This week organizations across the Chesapeake Bay watershed have been celebrating Chesapeake Bay Awareness Week. And why not? The Chesapeake Bay is more than just a body of water. It defines our region, and country, in so many ways.
Did you know…
- The bay has historical significance. The English colonists landed at Cape Henry and then sailed up the bay to the James River where they established the first permanent English settlement at Jamestown. John Smith would later explore and map 3,000 miles of the Chesapeake Bay.
- The bay is a huge part of our economy. It employs nearly 34,000 people in the commercial seafood industry alone, serves as an international hub for shipping and is home to the world’s largest naval base.
- The bay is a destination. Whether people are interested in fishing, water sports, birdwatching, boating or simply enjoying the coast, the bay is a huge draw for tourism.
- The bay is famous for its blue crabs and oysters but also supports more than 3,000 other local and migratory species.
Those are some pretty great reasons to show the Chesapeake Bay some love! With a watershed of about 64,000 square-miles, there are many challenges to keeping the bay healthy. Local governments in Hampton Roads are working hard to reduce the major sources of pollution in the bay (nitrogen, phosphorus and sediment) through implementation of TMDLs (total maximum daily loads). But there are other threats to the bay’s prosperity and one of those is litter.
Almost all litter found in the bay started out on land. Wind can carry litter away but often it is rain that washes litter into storm drains, ditches and stormwater ponds then out to local rivers. For 30 years, thousands of Virginians have joined together on the first Saturday of June to clean harmful litter and debris from land and water. Under the leadership of the Chesapeake Bay Foundation, volunteers pull THOUSANDS of pounds of litter out of the environment in just THREE hours. In 2017, over 100,000 pounds of litter were removed! The statewide numbers are still being tallied for 2018, but locally we are happy to report that, in Hampton Roads alone, more than 2,200 volunteers gave their time to remove over 33,000 pounds of litter from our communities.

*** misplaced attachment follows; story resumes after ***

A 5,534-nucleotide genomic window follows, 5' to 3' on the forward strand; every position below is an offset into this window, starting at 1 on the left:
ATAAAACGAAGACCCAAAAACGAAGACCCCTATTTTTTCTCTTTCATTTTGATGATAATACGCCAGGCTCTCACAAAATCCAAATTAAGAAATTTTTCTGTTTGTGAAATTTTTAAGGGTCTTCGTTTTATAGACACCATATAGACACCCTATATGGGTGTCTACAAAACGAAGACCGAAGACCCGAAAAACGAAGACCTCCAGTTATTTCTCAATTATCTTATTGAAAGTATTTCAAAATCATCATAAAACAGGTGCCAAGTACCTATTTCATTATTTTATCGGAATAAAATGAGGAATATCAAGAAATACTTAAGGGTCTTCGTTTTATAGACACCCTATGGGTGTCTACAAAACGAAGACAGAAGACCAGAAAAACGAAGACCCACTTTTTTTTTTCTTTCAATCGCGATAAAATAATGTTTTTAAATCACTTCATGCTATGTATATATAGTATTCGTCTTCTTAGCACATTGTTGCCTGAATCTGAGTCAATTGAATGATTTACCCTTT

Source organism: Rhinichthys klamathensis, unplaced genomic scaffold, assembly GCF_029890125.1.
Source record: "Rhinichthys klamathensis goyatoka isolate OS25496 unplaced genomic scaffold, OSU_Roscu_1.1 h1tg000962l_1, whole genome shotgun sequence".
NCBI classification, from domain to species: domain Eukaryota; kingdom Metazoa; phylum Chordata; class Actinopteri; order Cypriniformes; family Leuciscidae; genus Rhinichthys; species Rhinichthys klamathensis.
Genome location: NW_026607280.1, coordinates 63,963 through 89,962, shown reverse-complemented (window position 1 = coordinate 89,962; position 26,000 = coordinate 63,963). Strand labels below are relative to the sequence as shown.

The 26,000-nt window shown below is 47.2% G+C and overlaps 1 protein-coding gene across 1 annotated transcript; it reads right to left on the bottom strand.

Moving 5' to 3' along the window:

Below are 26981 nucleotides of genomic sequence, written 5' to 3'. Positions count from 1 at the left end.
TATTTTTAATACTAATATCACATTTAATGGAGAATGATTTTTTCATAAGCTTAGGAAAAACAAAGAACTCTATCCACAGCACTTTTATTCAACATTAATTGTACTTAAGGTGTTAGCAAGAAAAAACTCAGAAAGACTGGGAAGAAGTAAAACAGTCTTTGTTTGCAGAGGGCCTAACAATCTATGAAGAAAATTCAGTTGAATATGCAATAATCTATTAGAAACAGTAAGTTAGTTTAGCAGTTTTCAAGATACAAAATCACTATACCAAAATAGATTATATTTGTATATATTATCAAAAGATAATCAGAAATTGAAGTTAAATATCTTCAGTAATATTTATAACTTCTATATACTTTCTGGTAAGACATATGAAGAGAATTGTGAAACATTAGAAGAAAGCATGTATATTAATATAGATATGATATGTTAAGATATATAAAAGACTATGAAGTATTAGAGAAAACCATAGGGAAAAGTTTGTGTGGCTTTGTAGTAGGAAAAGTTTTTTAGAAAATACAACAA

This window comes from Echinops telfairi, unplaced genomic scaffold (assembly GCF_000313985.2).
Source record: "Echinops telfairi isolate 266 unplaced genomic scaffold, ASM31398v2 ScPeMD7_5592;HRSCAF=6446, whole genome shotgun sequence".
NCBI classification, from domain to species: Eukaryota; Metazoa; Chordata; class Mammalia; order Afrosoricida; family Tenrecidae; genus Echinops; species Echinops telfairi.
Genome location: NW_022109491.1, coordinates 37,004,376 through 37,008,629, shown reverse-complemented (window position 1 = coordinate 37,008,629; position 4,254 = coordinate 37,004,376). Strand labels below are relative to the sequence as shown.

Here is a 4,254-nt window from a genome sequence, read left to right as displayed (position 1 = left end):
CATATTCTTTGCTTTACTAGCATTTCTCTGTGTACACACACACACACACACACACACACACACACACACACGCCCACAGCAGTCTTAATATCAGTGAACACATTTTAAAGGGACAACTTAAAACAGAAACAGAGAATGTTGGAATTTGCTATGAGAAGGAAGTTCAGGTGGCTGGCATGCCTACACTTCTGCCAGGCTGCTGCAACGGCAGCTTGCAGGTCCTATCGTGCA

|Locality||# of Volunteers||# of Sites||Pounds of Litter|
*Not all localities have reported at time of publishing.
When you imagine what volunteers were picking up you may think of fast food wrappers and soda cans. Maybe cigarette butts and plastic bags. But participate in a clean-up yourself and you’ll quickly learn that all kinds of weird things end up as litter. During this most recent clean-up, Hampton Roads volunteers found tractor tires, crab pots, mannequins, appliances and even a baby raccoon living in litter. Sadly, there’s more to be done. Grab your neighbors, your coworkers or even your book club and organize a Team Up 2 Clean Up event in your community! There’s no better way to show your community, and the Chesapeake Bay, some love.